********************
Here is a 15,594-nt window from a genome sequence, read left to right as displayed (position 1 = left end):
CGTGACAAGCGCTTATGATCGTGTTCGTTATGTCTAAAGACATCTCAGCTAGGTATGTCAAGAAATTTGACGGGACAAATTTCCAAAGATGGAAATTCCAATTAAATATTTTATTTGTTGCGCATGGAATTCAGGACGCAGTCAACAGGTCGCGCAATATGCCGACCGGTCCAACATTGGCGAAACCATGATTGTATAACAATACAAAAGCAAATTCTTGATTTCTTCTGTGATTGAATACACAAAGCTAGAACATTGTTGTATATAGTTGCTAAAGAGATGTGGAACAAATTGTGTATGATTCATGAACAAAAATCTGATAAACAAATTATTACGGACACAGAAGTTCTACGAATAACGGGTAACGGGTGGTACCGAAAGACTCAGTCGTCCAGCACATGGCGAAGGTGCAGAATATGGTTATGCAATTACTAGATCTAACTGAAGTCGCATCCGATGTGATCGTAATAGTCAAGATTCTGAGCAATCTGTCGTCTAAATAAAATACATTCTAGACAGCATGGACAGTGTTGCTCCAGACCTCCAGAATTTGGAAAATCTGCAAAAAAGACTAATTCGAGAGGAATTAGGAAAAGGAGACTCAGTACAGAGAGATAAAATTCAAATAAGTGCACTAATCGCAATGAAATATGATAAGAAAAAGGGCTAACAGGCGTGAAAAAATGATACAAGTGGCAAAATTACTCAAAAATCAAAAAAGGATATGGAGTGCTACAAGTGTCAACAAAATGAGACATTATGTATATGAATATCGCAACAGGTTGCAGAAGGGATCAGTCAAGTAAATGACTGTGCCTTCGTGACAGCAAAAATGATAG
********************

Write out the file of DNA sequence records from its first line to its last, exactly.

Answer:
Here is a 15,594-nt window from a genome sequence, read left to right as displayed (position 1 = left end):
CGTGACAAGCGCTTATGATCGTGTTCGTTATGTCTAAAGACATCTCAGCTAGGTATGTCAAGAAATTTGACGGGACAAATTTCCAAAGATGGAAATTCCAATTAAATATTTTATTTGTTGCGCATGGAATTCAGGACGCAGTCAACAGGTCGCGCAATATGCCGACCGGTCCAACATTGGCGAAACCATGATTGTATAACAATACAAAAGCAAATTCTTGATTTCTTCTGTGATTGAATACACAAAGCTAGAACATTGTTGTATATAGTTGCTAAAGAGATGTGGAACAAATTGTGTATGATTCATGAACAAAAATCTGATAAACAAATTATTACGGACACAGAAGTTCTACGAATAACGGGTAACGGGTGGTACCGAAAGACTCAGTCGTCCAGCACATGGCGAAGGTGCAGAATATGGTTATGCAATTACTAGATCTAACTGAAGTCGCATCCGATGTGATCGTAATAGTCAAGATTCTGAGCAATCTGTCGTCTAAATAAAATACATTCTAGACAGCATGGACAGTGTTGCTCCAGACCTCCAGAATTTGGAAAATCTGCAAAAAAGACTAATTCGAGAGGAATTAGGAAAAGGAGACTCAGTACAGAGAGATAAAATTCAAATAAGTGCACTAATCGCAATGAAATATGATAAGAAAAAGGGCTAACAGGCGTGAAAAAATGATACAAGTGGCAAAATTACTCAAAAATCAAAAAAGGATATGGAGTGCTACAAGTGTCAACAAAATGAGACATTATGTATATGAATATCGCAACAGGTTGCAGAAGGGATCAGTCAAGTAAATGACTGTGCCTTCGTGACAGCAAAAATGATAG